The Wolves technically are a "minor-league" hockey team, but they've never marketed themselves that way.
They've always used terms such as "professional" hockey, making sure to let people know the prices are right in a big-league town that features the NHL's Chicago Blackhawks.
"We want to be a sports team in Chicago," Wolves chairman Don Levin said. "The Blackhawks are doing a great job. I respect them. They're a great team, and they've got great ownership and great management.
"But it's expensive. You can't bring your three kids. You just can't do it. You can if you're very wealthy. But you can't do it on a regular basis. I want those people to be happy. Go to the Blackhawks. Go with their buddies. But if they want to bring their kids to hockey, they bring them to the Wolves game."
That said, Levin maintains his team's relationship with the Blackhawks is "very cordial." The Wolves are an affiliate of the Hawks' hated rivals, the Vancouver Canucks. The Blackhawks have their American Hockey League affiliate in Rockford.
For years, Levin has argued that the better the Blackhawks do, the better it is for all hockey in town.
"Look at this past Friday and Saturday; we had some of the biggest crowds we had in years," Levin said "And why? Hockey came back (from the NHL lockout). There's a lot of news (that) hockey is back. It helps sell our tickets.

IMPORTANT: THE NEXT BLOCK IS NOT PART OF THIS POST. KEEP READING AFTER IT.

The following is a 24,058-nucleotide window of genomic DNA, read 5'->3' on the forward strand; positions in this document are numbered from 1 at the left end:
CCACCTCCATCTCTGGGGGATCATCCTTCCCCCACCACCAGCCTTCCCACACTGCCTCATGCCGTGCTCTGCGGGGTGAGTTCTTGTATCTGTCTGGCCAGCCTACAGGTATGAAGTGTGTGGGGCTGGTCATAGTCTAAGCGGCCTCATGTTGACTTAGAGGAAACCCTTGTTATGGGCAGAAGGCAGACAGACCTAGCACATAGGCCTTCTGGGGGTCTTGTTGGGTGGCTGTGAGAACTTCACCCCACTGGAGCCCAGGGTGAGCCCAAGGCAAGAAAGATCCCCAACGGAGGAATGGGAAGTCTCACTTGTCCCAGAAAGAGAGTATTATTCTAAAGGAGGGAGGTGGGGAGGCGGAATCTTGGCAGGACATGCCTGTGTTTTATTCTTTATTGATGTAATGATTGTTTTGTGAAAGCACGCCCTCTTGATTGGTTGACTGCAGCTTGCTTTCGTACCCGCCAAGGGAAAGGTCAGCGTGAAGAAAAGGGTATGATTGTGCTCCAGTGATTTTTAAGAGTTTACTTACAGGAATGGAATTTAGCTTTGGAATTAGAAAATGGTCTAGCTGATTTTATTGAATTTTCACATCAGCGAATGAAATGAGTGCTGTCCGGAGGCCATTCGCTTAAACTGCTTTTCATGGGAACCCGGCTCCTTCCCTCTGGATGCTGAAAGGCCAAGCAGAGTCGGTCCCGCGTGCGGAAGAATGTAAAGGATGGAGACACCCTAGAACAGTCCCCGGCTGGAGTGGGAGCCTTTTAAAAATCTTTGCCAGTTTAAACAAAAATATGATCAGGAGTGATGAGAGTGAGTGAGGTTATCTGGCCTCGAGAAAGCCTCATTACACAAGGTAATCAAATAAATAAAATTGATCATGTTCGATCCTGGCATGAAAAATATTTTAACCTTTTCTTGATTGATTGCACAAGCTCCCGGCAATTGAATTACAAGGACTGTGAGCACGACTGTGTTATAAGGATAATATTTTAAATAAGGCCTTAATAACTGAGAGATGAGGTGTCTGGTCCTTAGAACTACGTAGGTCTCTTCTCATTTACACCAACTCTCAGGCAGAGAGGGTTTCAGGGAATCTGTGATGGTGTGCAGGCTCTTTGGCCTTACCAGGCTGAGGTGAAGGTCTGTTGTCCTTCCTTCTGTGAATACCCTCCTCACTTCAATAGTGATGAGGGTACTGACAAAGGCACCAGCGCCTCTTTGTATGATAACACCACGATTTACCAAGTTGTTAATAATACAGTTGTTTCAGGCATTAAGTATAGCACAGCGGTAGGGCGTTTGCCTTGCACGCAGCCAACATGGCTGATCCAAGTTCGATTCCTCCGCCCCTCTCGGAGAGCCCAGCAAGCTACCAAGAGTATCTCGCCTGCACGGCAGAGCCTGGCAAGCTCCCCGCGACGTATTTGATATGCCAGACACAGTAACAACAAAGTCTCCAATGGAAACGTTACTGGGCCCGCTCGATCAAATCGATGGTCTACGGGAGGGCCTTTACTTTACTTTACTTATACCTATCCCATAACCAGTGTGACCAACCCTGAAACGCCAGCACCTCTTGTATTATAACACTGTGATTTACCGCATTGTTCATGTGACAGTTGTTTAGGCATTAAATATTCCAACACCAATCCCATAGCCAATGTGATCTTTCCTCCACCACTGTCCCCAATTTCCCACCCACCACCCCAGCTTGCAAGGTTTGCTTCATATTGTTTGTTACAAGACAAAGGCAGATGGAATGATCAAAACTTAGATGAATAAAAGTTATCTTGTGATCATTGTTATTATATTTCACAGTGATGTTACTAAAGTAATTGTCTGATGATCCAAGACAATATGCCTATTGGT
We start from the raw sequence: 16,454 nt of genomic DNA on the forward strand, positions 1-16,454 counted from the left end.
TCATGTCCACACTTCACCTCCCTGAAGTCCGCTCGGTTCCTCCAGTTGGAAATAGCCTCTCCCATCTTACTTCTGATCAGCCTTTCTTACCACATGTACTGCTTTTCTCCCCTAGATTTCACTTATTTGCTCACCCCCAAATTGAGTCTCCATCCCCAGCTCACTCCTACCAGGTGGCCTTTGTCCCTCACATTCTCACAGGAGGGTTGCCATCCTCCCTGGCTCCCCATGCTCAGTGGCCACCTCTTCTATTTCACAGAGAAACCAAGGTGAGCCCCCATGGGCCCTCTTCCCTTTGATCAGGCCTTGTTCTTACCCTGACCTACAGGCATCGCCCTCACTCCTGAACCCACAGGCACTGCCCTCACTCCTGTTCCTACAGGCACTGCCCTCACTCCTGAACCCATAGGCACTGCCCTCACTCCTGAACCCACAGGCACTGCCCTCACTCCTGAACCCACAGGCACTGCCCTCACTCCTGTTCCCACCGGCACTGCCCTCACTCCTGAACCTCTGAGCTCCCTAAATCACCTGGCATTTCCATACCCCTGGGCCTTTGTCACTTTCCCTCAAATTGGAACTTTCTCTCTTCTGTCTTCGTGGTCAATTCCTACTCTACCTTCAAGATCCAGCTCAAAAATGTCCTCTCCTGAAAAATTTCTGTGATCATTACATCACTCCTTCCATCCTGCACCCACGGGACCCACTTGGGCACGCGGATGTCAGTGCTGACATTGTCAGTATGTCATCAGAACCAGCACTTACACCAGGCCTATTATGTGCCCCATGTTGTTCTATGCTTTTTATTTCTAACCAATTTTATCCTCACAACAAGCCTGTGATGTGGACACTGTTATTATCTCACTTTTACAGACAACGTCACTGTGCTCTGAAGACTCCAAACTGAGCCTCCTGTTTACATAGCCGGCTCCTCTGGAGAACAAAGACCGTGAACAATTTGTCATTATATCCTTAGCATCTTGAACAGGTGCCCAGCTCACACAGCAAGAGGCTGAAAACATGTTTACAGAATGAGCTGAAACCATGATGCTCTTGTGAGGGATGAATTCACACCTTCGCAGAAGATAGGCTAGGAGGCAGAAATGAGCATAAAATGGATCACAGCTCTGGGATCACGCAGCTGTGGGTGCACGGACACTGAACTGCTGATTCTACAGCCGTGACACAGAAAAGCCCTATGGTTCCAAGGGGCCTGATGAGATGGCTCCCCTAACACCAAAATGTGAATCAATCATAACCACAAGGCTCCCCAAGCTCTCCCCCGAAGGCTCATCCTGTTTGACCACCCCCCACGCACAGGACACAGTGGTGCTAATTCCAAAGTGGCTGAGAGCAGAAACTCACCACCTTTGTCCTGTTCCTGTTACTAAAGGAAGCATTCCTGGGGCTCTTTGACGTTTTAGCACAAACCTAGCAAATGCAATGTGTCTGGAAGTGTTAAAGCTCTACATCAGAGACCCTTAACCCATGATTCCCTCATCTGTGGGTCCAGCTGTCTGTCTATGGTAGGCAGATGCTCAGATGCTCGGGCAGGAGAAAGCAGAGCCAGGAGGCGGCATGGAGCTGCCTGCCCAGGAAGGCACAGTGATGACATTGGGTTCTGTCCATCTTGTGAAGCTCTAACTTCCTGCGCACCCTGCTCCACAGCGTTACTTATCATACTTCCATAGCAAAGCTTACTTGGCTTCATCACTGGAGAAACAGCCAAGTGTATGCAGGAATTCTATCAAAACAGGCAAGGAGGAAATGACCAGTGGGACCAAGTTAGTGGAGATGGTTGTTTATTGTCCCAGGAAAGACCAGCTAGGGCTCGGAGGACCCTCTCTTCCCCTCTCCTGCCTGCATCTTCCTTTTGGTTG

"We had some coverage, but there's no better coverage than seeing the NHL playing and seeing the Blackhawks win their (first three) games. It makes it exciting."
If there's any bit of frustration for Levin, he says it deals with respect the Wolves might not always get.
"I think that Chicago's a fickle market because we were like the Rodney Dangerfield of sports here sometimes," he said. "We were good. We're a really good team, but we don't get the respect from the hockey fans. For some reason, if it's not NHL, it's not good.
"We do a good job, and we don't get the respect from the press or a lot of the self-proclaimed hockey guys that we're a good team. It's not true. We are. So that's frustrating.
"On the other side, when I stand there (at games), and I've been standing in the same place for 19 years, you see all these people come in and see people with their kids and now they have kids and they come in, and it's a great thing, because they love the game. They love the sport, and they come with their family."